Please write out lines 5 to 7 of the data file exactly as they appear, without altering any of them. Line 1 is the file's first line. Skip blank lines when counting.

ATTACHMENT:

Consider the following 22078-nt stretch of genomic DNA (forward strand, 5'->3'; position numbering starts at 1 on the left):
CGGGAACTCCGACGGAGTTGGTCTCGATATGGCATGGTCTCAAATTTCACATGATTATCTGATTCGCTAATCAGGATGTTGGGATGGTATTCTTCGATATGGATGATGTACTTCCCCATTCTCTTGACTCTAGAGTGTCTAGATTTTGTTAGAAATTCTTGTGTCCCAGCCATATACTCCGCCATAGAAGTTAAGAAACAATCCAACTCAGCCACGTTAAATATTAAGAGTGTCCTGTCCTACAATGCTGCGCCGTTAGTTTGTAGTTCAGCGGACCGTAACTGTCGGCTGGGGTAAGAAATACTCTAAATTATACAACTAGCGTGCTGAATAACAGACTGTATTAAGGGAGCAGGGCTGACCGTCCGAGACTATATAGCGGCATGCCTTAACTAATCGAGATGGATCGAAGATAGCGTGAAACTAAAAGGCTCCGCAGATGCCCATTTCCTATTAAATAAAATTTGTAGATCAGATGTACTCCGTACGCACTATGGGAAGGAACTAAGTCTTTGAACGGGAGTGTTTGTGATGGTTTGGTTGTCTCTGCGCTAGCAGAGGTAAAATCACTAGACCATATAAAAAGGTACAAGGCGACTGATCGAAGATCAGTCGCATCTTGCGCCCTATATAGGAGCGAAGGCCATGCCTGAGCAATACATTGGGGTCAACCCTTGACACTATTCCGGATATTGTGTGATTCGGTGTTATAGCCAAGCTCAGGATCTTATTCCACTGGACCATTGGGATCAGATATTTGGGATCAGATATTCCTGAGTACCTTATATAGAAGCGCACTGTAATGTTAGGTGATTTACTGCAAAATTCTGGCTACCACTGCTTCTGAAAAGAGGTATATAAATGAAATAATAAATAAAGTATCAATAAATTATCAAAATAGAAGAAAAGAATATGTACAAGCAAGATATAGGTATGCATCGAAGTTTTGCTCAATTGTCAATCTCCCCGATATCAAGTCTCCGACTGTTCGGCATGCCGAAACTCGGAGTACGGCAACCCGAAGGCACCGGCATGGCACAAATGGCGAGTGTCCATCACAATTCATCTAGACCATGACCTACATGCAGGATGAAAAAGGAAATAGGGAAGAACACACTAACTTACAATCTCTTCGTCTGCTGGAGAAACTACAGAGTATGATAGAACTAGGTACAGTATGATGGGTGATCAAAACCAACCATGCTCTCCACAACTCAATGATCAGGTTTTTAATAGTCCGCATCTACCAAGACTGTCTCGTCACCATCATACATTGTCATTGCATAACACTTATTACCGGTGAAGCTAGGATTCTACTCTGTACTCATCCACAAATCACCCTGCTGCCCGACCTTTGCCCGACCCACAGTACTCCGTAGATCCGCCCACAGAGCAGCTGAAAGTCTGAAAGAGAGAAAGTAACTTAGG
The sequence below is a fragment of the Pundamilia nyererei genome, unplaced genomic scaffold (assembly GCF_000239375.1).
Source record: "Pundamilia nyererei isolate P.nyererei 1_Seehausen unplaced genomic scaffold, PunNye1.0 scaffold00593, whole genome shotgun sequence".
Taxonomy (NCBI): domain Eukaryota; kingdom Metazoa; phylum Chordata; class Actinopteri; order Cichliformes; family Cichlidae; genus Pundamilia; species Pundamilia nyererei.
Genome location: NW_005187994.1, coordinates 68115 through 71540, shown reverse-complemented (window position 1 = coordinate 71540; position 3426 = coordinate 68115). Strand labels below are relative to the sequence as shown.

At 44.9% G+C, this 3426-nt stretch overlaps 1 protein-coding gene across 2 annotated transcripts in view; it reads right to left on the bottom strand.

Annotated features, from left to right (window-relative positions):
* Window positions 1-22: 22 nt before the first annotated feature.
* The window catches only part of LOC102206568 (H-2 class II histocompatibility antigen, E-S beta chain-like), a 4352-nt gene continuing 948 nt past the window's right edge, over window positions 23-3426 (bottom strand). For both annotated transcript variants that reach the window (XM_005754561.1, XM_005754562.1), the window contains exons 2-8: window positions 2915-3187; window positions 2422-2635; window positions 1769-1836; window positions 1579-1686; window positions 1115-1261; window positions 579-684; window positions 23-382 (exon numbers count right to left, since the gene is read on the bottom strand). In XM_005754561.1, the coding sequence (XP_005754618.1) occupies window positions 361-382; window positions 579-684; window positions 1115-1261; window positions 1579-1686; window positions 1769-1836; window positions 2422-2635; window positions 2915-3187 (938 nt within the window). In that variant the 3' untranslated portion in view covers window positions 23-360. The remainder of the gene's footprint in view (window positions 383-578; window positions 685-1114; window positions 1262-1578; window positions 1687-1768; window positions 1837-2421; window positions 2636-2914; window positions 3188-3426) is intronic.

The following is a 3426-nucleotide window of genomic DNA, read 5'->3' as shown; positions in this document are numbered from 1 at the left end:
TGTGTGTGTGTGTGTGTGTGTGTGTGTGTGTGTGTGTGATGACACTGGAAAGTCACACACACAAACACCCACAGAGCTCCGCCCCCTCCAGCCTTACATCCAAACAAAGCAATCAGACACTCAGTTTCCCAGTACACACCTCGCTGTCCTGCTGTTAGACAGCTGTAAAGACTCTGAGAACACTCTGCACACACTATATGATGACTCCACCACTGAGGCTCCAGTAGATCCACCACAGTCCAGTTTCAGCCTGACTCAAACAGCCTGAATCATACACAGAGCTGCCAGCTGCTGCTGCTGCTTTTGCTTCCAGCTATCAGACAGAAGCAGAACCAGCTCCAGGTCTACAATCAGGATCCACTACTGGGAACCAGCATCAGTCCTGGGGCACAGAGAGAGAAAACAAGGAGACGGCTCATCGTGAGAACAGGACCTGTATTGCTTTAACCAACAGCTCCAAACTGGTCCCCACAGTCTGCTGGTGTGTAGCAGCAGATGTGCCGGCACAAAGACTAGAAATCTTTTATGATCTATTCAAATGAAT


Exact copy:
Taxonomy (NCBI): domain Eukaryota; kingdom Metazoa; phylum Chordata; class Actinopteri; order Cichliformes; family Cichlidae; genus Pundamilia; species Pundamilia nyererei.
Genome location: NW_005187994.1, coordinates 68115 through 71540, shown reverse-complemented (window position 1 = coordinate 71540; position 3426 = coordinate 68115). Strand labels below are relative to the sequence as shown.

At 44.9% G+C, this 3426-nt stretch overlaps 1 protein-coding gene across 2 annotated transcripts in view; it reads right to left on the bottom strand.